SLO County Clerk-Recorder shows what it’s like to count thousands of ballots
More registered Republicans than Democrats have returned ballots to San Luis Obispo County election officials as of Oct. 31, despite a slump in the GOP’s registration.
County Clerk-Recorder Tommy Gong told The Tribune that more than 45,000 ballots were returned as of Wednesday afternoon, after the mail for the day was delivered and processed.
Of those, 18,828 were from registered Republicans, compared to 16,413 returned by registered Democrats and 8,092 from voters who indicated no party preference. Around 1,600 ballots have been returned by voters registered with a third party, such as American Independent.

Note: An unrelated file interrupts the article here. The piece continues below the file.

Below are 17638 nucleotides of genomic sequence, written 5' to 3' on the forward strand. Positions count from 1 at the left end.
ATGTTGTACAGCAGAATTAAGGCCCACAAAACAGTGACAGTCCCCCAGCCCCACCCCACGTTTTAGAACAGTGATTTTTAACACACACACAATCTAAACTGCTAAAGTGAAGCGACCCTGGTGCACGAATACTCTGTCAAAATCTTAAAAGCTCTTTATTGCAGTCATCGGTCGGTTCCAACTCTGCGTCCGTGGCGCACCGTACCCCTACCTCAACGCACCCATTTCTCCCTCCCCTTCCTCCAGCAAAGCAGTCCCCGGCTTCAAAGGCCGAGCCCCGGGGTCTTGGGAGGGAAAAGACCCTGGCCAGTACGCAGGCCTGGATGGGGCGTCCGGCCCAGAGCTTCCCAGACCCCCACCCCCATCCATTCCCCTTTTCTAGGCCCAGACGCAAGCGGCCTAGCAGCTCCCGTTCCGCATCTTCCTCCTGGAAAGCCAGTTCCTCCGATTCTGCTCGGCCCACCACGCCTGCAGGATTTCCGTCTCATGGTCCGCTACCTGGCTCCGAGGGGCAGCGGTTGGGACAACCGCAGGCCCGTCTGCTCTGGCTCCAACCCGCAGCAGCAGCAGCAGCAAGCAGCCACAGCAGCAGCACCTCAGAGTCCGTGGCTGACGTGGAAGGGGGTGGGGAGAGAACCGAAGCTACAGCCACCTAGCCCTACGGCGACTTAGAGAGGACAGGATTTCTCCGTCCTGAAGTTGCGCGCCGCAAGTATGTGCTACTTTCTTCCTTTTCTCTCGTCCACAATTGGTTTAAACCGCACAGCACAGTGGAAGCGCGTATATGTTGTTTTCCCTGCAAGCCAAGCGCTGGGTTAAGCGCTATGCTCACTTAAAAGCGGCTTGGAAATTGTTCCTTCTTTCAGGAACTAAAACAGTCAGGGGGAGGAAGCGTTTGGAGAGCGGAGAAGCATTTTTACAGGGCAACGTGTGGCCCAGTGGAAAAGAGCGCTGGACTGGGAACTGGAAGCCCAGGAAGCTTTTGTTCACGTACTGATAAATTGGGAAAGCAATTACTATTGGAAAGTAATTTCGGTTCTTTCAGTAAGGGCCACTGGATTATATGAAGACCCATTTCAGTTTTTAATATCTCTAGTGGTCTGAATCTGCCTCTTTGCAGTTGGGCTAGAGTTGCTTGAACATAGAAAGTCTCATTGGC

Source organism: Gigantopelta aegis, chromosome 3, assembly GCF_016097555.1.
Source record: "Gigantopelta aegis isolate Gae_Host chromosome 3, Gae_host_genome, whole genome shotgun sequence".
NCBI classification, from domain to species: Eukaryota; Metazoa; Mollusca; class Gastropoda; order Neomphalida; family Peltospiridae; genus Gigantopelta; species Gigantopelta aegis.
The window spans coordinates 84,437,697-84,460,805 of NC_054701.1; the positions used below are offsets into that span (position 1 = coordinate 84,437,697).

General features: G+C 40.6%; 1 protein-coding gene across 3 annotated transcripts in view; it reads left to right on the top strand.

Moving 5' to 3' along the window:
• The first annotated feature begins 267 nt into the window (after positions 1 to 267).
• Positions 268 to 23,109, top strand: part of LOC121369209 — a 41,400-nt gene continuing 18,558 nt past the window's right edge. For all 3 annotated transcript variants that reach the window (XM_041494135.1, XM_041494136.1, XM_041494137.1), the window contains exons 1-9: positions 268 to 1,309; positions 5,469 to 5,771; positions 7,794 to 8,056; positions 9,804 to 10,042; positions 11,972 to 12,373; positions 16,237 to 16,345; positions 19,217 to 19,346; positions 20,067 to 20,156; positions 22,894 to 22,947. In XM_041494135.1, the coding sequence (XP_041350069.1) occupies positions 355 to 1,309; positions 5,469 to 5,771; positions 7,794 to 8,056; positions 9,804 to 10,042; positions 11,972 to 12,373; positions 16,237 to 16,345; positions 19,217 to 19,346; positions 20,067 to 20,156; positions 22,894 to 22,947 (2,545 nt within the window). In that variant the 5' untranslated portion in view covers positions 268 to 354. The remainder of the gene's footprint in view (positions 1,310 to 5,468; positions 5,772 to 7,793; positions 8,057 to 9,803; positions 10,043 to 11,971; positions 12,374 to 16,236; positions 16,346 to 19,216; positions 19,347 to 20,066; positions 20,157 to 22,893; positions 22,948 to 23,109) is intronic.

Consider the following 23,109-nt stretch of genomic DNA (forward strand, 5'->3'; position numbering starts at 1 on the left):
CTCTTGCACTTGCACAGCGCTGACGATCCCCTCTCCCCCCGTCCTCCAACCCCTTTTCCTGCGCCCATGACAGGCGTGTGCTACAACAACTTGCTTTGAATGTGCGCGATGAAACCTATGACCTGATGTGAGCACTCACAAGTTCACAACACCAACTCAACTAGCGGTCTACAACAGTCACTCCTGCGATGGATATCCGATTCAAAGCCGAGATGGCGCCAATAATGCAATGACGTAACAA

While no county election is officially partisan, a stronger voter turnout in this midterm election from conservative or liberal-leaning voters would likely sway certain issues such as Measure G, which would ban new oil wells and fracking, and some local races, such as the mayor’s race between Jim Hill and Caren Ray in Arroyo Grande.
And although the county traditionally has leaned Republican, the gap between registered Republicans and Democrats has closed in recent years.
In 2000, there were 10,530 more Republicans (62,002) than Democrats (51,472) registered to vote in the presidential election. As of Oct. 22, there were 587 more registered Republicans (60,117) than Democrats (59,530).
Meanwhile, the number of people declining to state a party preference has grown from 19,460 in 2000 to 42,294 this year.